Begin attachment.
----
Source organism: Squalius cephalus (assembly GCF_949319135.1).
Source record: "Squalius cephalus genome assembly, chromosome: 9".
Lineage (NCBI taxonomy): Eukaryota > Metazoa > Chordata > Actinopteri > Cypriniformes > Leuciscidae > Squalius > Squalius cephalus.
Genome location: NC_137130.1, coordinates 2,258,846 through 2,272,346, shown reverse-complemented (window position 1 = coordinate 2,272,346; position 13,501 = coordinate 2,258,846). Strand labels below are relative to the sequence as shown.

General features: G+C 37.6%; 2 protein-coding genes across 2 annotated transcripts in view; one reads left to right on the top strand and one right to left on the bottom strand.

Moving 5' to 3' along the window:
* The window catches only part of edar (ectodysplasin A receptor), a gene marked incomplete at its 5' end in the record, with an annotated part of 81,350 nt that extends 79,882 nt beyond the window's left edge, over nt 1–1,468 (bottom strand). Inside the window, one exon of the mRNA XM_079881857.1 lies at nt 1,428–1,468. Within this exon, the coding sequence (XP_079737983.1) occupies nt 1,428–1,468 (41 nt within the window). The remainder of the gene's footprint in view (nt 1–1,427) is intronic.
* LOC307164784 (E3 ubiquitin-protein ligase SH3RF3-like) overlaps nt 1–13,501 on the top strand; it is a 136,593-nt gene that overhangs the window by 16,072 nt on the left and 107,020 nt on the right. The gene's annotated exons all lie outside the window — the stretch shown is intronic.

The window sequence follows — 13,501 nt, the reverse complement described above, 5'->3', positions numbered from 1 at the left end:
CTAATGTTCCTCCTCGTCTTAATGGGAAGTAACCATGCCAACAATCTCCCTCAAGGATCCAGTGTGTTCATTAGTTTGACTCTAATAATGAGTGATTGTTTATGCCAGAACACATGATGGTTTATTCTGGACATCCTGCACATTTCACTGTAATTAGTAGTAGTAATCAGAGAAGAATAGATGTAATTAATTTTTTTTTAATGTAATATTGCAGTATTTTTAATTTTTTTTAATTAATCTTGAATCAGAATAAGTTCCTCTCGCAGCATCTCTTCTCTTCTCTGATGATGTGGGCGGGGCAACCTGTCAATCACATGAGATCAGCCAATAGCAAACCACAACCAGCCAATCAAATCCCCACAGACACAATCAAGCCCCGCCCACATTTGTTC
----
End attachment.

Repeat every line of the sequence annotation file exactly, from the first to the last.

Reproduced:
Source organism: Squalius cephalus (assembly GCF_949319135.1).
Source record: "Squalius cephalus genome assembly, chromosome: 9".
Lineage (NCBI taxonomy): Eukaryota > Metazoa > Chordata > Actinopteri > Cypriniformes > Leuciscidae > Squalius > Squalius cephalus.
Genome location: NC_137130.1, coordinates 2,258,846 through 2,272,346, shown reverse-complemented (window position 1 = coordinate 2,272,346; position 13,501 = coordinate 2,258,846). Strand labels below are relative to the sequence as shown.

General features: G+C 37.6%; 2 protein-coding genes across 2 annotated transcripts in view; one reads left to right on the top strand and one right to left on the bottom strand.

Moving 5' to 3' along the window:
* The window catches only part of edar (ectodysplasin A receptor), a gene marked incomplete at its 5' end in the record, with an annotated part of 81,350 nt that extends 79,882 nt beyond the window's left edge, over nt 1–1,468 (bottom strand). Inside the window, one exon of the mRNA XM_079881857.1 lies at nt 1,428–1,468. Within this exon, the coding sequence (XP_079737983.1) occupies nt 1,428–1,468 (41 nt within the window). The remainder of the gene's footprint in view (nt 1–1,427) is intronic.
* LOC307164784 (E3 ubiquitin-protein ligase SH3RF3-like) overlaps nt 1–13,501 on the top strand; it is a 136,593-nt gene that overhangs the window by 16,072 nt on the left and 107,020 nt on the right. The gene's annotated exons all lie outside the window — the stretch shown is intronic.

The window sequence follows — 13,501 nt, the reverse complement described above, 5'->3', positions numbered from 1 at the left end:
CTAATGTTCCTCCTCGTCTTAATGGGAAGTAACCATGCCAACAATCTCCCTCAAGGATCCAGTGTGTTCATTAGTTTGACTCTAATAATGAGTGATTGTTTATGCCAGAACACATGATGGTTTATTCTGGACATCCTGCACATTTCACTGTAATTAGTAGTAGTAATCAGAGAAGAATAGATGTAATTAATTTTTTTTTAATGTAATATTGCAGTATTTTTAATTTTTTTTAATTAATCTTGAATCAGAATAAGTTCCTCTCGCAGCATCTCTTCTCTTCTCTGATGATGTGGGCGGGGCAACCTGTCAATCACATGAGATCAGCCAATAGCAAACCACAACCAGCCAATCAAATCCCCACAGACACAATCAAGCCCCGCCCACATTTGTTC